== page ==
Aerosols and Bacteria From Hand Washing and Drying in Indoor Air

Maria Salomé Gião, Sotiris Vardoulakis*

*Corresponding author for this work

    Research output: Contribution to journalArticlepeer-review

    5 Citations (Scopus)


    Effective hand drying is an important part of hand hygiene that can reduce the risk of infectious disease transmission through cross-contamination of surfaces by wet hands. However, hand drying methods may also cause aerosolisation of pathogenic microorganisms if they are present in washed hands. This study investigated experimentally the impact of washing hands and different hand drying methods on the concentration and size distribution of aerosols and bacteria in indoor air. In this experiment, aerosol and bacteria concentrations were measured in indoor air while volunteers rinsed their hands with water or washed with soap and water prior to drying them with paper towels or jet air dryers. Results showed that the concentration of aerosols and bacteria in air increased with people walking in the room and washing hands, with a further increase during the hand drying process. The concentration of aerosols decreased with particle size, with maximum concentrations after drying hands of 6.63 × 106 ± 6.49 × 105 and 2.28 × 104 ± 9.72 × 103 particles m−3 for sizes 0.3 to <0.5 and ≥5.0 μm, respectively. The concentration of bacteria in indoor air after drying hands increased to a maximum of 3.81 × 102 ± 1.48 × 102 CFU m−3 (jet air dryers) and 4.50 × 102 ± 4.35 × 101 CFU m−3 (paper towels). This study indicates that the increase of aerosols and bacteria in air after drying hands with jet air dryers or paper towels are comparable and not statistically different from concentrations associated with walking and washing hands in the same environment. This work can support the development of hand hygiene practices and guidelines for public washrooms.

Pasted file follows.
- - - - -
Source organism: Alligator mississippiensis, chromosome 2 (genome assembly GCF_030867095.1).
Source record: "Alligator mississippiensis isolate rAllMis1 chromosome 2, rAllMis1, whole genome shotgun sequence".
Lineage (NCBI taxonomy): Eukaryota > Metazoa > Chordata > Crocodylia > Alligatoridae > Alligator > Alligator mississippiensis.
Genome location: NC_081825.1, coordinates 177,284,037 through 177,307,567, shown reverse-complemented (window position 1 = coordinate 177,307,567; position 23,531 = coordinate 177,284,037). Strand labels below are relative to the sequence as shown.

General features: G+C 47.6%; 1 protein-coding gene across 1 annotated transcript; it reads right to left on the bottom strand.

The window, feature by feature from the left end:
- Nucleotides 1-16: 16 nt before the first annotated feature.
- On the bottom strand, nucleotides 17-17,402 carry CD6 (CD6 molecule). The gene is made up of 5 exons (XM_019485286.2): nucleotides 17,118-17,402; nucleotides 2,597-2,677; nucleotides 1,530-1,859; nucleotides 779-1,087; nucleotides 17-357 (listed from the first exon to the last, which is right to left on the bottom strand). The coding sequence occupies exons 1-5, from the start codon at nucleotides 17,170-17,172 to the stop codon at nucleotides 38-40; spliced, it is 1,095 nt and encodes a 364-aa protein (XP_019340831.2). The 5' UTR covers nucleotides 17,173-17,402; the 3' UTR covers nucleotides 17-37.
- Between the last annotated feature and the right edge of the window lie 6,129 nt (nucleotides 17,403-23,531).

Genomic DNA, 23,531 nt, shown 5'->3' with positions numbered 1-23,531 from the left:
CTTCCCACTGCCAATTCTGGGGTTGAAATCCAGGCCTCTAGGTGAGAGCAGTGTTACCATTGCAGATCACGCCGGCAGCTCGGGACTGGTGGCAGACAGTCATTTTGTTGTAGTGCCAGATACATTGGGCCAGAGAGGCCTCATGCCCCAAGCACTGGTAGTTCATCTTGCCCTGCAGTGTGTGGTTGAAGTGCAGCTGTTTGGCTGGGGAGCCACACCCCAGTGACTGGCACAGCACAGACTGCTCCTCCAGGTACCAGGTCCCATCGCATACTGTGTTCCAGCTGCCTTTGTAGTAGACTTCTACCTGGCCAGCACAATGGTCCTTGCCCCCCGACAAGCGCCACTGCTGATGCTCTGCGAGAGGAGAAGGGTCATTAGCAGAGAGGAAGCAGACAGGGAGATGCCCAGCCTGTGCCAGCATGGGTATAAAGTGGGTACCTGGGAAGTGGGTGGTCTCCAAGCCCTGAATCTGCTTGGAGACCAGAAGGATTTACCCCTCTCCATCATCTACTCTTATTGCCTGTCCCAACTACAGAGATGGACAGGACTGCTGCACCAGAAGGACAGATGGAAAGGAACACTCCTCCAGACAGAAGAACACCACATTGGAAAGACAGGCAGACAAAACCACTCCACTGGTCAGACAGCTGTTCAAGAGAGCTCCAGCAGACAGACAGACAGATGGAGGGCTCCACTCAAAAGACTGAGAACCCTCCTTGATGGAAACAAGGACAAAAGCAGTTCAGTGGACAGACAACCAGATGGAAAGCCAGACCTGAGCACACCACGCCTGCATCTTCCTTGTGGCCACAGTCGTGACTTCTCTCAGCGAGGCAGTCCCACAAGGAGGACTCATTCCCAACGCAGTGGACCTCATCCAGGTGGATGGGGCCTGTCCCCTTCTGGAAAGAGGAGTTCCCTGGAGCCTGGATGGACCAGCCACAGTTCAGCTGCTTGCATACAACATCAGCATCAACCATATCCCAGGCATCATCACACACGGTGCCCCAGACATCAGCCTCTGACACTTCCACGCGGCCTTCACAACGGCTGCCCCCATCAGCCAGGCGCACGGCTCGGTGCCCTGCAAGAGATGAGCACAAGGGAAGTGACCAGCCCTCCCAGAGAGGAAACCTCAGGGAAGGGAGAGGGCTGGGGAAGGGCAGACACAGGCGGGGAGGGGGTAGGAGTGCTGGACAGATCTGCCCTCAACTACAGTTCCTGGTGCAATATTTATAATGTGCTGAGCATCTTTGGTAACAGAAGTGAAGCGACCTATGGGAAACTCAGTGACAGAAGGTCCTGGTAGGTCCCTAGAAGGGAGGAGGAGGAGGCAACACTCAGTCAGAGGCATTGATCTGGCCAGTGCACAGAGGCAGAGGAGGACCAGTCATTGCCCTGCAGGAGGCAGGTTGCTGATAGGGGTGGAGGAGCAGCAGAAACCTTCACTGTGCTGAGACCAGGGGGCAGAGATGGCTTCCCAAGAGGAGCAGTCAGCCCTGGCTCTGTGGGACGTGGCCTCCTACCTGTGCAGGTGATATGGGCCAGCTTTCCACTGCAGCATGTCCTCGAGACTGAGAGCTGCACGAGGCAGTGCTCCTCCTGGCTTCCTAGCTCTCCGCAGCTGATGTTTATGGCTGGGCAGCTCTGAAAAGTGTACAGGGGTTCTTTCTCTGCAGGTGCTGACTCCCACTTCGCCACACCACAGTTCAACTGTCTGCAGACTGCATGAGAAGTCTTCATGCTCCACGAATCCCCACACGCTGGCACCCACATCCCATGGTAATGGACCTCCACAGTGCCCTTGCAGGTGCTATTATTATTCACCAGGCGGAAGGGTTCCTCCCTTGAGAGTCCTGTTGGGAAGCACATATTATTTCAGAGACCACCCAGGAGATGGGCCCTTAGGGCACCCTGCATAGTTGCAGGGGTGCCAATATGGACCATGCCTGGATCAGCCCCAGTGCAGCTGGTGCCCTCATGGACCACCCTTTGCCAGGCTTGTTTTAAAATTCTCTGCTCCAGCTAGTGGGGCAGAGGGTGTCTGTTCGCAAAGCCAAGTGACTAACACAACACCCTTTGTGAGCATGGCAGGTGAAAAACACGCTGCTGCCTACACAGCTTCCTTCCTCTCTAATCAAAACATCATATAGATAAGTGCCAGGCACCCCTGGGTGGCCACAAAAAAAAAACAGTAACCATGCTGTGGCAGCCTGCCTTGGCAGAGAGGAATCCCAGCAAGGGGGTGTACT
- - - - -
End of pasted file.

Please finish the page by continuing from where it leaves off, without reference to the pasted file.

Original languageEnglish
    Article number804825
    JournalFrontiers in Public Health
    Publication statusPublished - 7 Feb 2022


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